GEORGETOWN, Ky. -- You wouldn't think it to look at the cars side by side. The Toyota Camry and its new gasoline-electric variation, the Camry Hybrid, look much the same.
But slipping the new hybrid version - Toyota's first North American-made hybrid vehicle - into production on the same assembly line as the Camry in Georgetown, Ky., is no small feat. The Camry Hybrid, which begins production this month, is more complex than the regular model and requires radically different parts. Toyota had to find a way to pare line-side assembly parts to a handful at a time and adjust line speed to accommodate the extra time needed to install the parts.
That meant tinkering with the revered Toyota Production System. Changes are not taken lightly. What works in one Toyota factory must work in all.
"Minomi is a big reason we were able to do this," says Dave Cox, Georgetown's general manager and project engineer for the Camry Hybrid.
Minomi is Japanese for "part only." It is a new evolution of the just-in-time world of Japanese auto assembly, where colored kanban cards traditionally have signaled parts delivery technicians to bring in another box of parts.
Normally, such delivery crews would bring a 4-by-4 box to the line worker. Instead, the same crew now wheels a rack of parts that might be just 10 inches wide. The rack might have just two stamped metal parts standing upright on a fixture, like a display of hors d'oeuvres on toothpicks. And behind them on the same rack, ready for plucking, stand the next two parts, and so forth. The supply will last only a few minutes, and then a delivery crew will rush over another rack.
The plant is working with outside suppliers to load their parts into minomi cartridges. The small batches will flow off delivery trucks and straight to the assembly line every few minutes.
Ask Georgetown's managers why the term is Japanese instead of English, and they will admit they're not sure. The concept was developed by a small team of Kentucky engineers, assigned by Toyota Motor Manufacturing Kentucky Inc. President Gary Convis to go to Japan to solve a problem.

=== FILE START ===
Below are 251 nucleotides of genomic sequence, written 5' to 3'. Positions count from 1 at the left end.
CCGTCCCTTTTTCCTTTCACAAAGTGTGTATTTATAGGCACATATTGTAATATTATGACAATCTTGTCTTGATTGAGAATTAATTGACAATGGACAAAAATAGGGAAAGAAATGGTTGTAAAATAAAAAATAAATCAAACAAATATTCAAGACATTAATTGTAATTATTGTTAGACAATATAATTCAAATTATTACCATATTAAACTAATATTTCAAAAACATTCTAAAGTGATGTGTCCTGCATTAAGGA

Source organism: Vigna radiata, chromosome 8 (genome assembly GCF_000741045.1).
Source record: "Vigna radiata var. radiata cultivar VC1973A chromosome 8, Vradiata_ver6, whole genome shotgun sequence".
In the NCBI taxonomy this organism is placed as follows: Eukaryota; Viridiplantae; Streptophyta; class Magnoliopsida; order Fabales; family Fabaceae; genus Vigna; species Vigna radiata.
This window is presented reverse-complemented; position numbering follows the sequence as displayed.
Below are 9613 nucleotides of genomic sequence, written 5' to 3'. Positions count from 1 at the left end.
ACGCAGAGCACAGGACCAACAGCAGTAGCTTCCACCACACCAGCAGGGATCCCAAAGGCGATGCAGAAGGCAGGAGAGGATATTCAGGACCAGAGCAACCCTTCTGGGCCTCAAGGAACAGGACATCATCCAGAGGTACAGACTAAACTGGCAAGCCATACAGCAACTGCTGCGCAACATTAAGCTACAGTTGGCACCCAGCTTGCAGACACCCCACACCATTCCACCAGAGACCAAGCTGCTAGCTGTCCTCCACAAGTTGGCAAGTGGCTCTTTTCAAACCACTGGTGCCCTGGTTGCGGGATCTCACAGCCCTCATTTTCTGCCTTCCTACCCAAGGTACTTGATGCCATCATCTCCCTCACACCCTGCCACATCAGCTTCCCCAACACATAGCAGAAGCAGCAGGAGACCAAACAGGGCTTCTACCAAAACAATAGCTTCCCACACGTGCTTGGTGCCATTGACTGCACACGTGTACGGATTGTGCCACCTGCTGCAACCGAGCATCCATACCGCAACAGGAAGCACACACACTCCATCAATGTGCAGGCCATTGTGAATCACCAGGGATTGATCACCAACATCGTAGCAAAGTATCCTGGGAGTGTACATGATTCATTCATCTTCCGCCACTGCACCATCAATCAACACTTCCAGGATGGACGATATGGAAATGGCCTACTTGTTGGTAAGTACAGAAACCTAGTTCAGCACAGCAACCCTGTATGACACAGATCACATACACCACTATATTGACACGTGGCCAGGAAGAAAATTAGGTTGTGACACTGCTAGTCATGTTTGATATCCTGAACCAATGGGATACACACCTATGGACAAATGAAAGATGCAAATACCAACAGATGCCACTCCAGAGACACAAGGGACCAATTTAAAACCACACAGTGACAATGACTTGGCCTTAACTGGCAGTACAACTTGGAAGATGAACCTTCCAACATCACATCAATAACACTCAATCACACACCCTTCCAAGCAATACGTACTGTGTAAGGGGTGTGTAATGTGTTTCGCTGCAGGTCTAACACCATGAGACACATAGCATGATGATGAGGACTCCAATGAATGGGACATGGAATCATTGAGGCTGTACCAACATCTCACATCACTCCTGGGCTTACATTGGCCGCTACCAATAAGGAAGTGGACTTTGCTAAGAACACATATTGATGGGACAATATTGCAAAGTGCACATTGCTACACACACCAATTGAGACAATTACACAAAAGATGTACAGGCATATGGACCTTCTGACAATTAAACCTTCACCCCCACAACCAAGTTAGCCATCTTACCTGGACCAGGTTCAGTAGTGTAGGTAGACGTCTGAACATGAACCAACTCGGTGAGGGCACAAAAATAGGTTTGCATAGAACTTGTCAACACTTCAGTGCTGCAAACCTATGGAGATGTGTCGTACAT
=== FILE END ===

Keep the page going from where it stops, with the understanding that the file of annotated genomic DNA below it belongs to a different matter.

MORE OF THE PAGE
Lot of scurrying
But can this really be efficient for a company obsessed with eliminating wasteful activity?
Cox says there now is a lot more traffic moving up and down the aisles of Georgetown, delivering the small batches. But the bigger issue was space.
By replacing 4-foot boxes with 10- to 12-inch racks, Georgetown compressed the space required on the assembly line for various jobs. By switching several consecutive line jobs over to a minomi approach, Toyota freed large stretches of the Camry assembly line. Because the vehicle is moving, that extra space created extra time for team members to take on the more complex and time-consuming jobs associated with building the hybrid sedan.
Among the jobs were installing:
- More than a dozen new floor bolts that hold the hybrid's high-voltage wires in place
- The car's power inverter
- A more complex fuel tank that has a smaller fluid capacity than the regular Camry's but has several different connections
- A large battery in the car's trunk.
There also was an issue of timing. Part of Toyota's efficiency obsession calls for nagara, or an "even flow" of work. The Georgetown plant is like a slow-ticking clock. But that smooth flow is jeopardized by the mixing of vehicles that requires different production cycle times.
Nothing is truly simple at Toyota.